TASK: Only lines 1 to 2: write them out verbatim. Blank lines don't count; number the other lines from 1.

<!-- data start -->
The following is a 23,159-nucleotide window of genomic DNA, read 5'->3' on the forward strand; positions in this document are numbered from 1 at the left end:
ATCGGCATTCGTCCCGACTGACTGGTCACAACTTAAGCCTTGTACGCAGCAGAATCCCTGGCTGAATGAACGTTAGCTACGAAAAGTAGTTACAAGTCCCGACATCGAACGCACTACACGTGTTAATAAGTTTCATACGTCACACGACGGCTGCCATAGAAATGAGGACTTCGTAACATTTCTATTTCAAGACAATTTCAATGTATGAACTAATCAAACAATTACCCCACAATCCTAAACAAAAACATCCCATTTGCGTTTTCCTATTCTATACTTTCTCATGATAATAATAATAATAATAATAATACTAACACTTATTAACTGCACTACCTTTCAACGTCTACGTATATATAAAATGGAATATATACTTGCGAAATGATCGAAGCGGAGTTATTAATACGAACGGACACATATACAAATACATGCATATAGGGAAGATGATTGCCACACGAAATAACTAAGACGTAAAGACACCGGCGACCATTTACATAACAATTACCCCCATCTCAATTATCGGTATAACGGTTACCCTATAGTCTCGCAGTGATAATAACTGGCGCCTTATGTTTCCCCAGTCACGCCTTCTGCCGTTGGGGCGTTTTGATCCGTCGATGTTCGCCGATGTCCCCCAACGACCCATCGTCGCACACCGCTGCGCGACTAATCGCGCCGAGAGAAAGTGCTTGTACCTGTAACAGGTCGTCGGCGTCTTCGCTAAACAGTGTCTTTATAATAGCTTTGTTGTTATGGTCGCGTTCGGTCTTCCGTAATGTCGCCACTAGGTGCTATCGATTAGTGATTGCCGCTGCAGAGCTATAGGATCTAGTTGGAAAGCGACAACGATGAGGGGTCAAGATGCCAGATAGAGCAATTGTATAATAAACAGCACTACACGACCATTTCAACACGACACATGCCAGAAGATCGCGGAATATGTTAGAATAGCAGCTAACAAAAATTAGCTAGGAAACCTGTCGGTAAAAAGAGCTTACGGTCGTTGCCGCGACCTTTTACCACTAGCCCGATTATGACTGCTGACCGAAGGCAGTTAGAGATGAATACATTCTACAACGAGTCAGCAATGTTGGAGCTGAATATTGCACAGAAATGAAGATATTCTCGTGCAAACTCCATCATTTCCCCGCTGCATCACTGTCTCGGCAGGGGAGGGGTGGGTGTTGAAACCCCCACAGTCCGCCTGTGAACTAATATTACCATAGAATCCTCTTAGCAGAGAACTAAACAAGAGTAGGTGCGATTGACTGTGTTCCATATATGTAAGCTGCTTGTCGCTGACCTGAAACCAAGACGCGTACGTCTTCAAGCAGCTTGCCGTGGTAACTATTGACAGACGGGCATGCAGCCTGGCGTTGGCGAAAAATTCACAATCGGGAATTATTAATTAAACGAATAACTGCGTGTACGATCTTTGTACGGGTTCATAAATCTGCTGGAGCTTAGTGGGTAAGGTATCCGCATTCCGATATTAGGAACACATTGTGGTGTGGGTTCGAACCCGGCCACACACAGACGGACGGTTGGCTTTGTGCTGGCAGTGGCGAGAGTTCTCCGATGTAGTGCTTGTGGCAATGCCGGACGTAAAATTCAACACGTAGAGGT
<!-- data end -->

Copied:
The following is a 23,159-nucleotide window of genomic DNA, read 5'->3' on the forward strand; positions in this document are numbered from 1 at the left end:
ATCGGCATTCGTCCCGACTGACTGGTCACAACTTAAGCCTTGTACGCAGCAGAATCCCTGGCTGAATGAACGTTAGCTACGAAAAGTAGTTACAAGTCCCGACATCGAACGCACTACACGTGTTAATAAGTTTCATACGTCACACGACGGCTGCCATAGAAATGAGGACTTCGTAACATTTCTATTTCAAGACAATTTCAATGTATGAACTAATCAAACAATTACCCCACAATCCTAAACAAAAACATCCCATTTGCGTTTTCCTATTCTATACTTTCTCATGATAATAATAATAATAATAATAATACTAACACTTATTAACTGCACTACCTTTCAACGTCTACGTATATATAAAATGGAATATATACTTGCGAAATGATCGAAGCGGAGTTATTAATACGAACGGACACATATACAAATACATGCATATAGGGAAGATGATTGCCACACGAAATAACTAAGACGTAAAGACACCGGCGACCATTTACATAACAATTACCCCCATCTCAATTATCGGTATAACGGTTACCCTATAGTCTCGCAGTGATAATAACTGGCGCCTTATGTTTCCCCAGTCACGCCTTCTGCCGTTGGGGCGTTTTGATCCGTCGATGTTCGCCGATGTCCCCCAACGACCCATCGTCGCACACCGCTGCGCGACTAATCGCGCCGAGAGAAAGTGCTTGTACCTGTAACAGGTCGTCGGCGTCTTCGCTAAACAGTGTCTTTATAATAGCTTTGTTGTTATGGTCGCGTTCGGTCTTCCGTAATGTCGCCACTAGGTGCTATCGATTAGTGATTGCCGCTGCAGAGCTATAGGATCTAGTTGGAAAGCGACAACGATGAGGGGTCAAGATGCCAGATAGAGCAATTGTATAATAAACAGCACTACACGACCATTTCAACACGACACATGCCAGAAGATCGCGGAATATGTTAGAATAGCAGCTAACAAAAATTAGCTAGGAAACCTGTCGGTAAAAAGAGCTTACGGTCGTTGCCGCGACCTTTTACCACTAGCCCGATTATGACTGCTGACCGAAGGCAGTTAGAGATGAATACATTCTACAACGAGTCAGCAATGTTGGAGCTGAATATTGCACAGAAATGAAGATATTCTCGTGCAAACTCCATCATTTCCCCGCTGCATCACTGTCTCGGCAGGGGAGGGGTGGGTGTTGAAACCCCCACAGTCCGCCTGTGAACTAATATTACCATAGAATCCTCTTAGCAGAGAACTAAACAAGAGTAGGTGCGATTGACTGTGTTCCATATATGTAAGCTGCTTGTCGCTGACCTGAAACCAAGACGCGTACGTCTTCAAGCAGCTTGCCGTGGTAACTATTGACAGACGGGCATGCAGCCTGGCGTTGGCGAAAAATTCACAATCGGGAATTATTAATTAAACGAATAACTGCGTGTACGATCTTTGTACGGGTTCATAAATCTGCTGGAGCTTAGTGGGTAAGGTATCCGCATTCCGATATTAGGAACACATTGTGGTGTGGGTTCGAACCCGGCCACACACAGACGGACGGTTGGCTTTGTGCTGGCAGTGGCGAGAGTTCTCCGATGTAGTGCTTGTGGCAATGCCGGACGTAAAATTCAACACGTAGAGGT